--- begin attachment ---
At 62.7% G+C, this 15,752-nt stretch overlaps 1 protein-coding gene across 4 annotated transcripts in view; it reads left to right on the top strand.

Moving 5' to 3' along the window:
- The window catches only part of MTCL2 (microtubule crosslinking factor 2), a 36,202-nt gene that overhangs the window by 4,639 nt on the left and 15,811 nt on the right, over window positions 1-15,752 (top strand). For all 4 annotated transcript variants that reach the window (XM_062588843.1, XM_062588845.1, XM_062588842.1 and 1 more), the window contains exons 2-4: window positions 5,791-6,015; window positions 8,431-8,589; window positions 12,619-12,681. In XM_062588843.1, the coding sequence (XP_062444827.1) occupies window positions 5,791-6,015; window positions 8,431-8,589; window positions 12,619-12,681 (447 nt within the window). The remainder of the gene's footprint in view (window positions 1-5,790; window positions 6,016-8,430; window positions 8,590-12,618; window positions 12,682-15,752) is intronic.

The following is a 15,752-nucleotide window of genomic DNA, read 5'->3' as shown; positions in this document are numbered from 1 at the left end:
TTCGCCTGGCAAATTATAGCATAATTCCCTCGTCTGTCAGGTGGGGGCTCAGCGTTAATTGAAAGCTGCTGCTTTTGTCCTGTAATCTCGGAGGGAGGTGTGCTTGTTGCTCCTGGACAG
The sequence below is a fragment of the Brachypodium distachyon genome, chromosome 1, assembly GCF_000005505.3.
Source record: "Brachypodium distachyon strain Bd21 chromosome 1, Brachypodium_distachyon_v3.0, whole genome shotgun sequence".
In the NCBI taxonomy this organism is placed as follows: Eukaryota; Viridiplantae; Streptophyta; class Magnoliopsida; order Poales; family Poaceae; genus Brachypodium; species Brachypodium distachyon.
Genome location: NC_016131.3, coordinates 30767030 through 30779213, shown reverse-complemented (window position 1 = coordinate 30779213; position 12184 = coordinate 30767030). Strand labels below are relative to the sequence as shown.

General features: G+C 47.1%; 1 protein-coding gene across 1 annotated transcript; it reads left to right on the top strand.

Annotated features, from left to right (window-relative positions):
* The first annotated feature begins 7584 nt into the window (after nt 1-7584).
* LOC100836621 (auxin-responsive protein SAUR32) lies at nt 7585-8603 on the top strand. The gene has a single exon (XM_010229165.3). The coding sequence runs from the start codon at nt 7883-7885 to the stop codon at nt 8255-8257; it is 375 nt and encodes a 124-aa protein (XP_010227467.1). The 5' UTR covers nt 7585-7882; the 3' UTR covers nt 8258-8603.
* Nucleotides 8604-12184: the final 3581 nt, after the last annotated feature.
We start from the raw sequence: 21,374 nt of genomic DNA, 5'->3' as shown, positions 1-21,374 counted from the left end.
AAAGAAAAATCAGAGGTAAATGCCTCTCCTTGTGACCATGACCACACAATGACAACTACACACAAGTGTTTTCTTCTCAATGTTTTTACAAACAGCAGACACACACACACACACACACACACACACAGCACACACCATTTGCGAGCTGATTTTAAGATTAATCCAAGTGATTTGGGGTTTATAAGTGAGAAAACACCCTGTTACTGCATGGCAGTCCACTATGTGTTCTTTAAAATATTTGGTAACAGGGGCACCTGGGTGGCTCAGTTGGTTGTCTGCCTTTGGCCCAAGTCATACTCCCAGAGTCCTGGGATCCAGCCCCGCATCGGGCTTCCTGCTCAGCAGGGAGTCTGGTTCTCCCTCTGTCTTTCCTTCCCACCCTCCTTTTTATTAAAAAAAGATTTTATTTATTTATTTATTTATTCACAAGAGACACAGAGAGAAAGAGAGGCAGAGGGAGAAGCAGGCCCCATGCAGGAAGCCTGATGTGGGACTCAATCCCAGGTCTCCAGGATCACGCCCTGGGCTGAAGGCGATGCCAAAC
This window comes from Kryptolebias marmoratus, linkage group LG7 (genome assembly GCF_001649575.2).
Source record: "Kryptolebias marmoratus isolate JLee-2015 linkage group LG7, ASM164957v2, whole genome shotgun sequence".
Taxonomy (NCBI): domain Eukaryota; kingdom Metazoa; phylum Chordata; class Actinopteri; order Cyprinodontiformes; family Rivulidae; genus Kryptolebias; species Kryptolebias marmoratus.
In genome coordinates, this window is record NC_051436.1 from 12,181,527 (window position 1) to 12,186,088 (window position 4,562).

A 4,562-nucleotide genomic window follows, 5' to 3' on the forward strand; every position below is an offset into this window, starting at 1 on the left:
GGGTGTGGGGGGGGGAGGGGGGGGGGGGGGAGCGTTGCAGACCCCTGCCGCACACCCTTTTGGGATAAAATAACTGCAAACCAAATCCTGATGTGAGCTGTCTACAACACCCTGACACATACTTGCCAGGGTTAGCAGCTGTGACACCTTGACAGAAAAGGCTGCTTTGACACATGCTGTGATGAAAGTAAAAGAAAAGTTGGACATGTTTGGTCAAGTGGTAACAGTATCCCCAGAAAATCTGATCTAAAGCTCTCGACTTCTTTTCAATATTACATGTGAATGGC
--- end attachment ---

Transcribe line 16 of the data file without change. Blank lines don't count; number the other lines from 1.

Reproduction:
AAAGAAAAATCAGAGGTAAATGCCTCTCCTTGTGACCATGACCACACAATGACAACTACACACAAGTGTTTTCTTCTCAATGTTTTTACAAACAGCAGACACACACACACACACACACACACACACAGCACACACCATTTGCGAGCTGATTTTAAGATTAATCCAAGTGATTTGGGGTTTATAAGTGAGAAAACACCCTGTTACTGCATGGCAGTCCACTATGTGTTCTTTAAAATATTTGGTAACAGGGGCACCTGGGTGGCTCAGTTGGTTGTCTGCCTTTGGCCCAAGTCATACTCCCAGAGTCCTGGGATCCAGCCCCGCATCGGGCTTCCTGCTCAGCAGGGAGTCTGGTTCTCCCTCTGTCTTTCCTTCCCACCCTCCTTTTTATTAAAAAAAGATTTTATTTATTTATTTATTTATTCACAAGAGACACAGAGAGAAAGAGAGGCAGAGGGAGAAGCAGGCCCCATGCAGGAAGCCTGATGTGGGACTCAATCCCAGGTCTCCAGGATCACGCCCTGGGCTGAAGGCGATGCCAAAC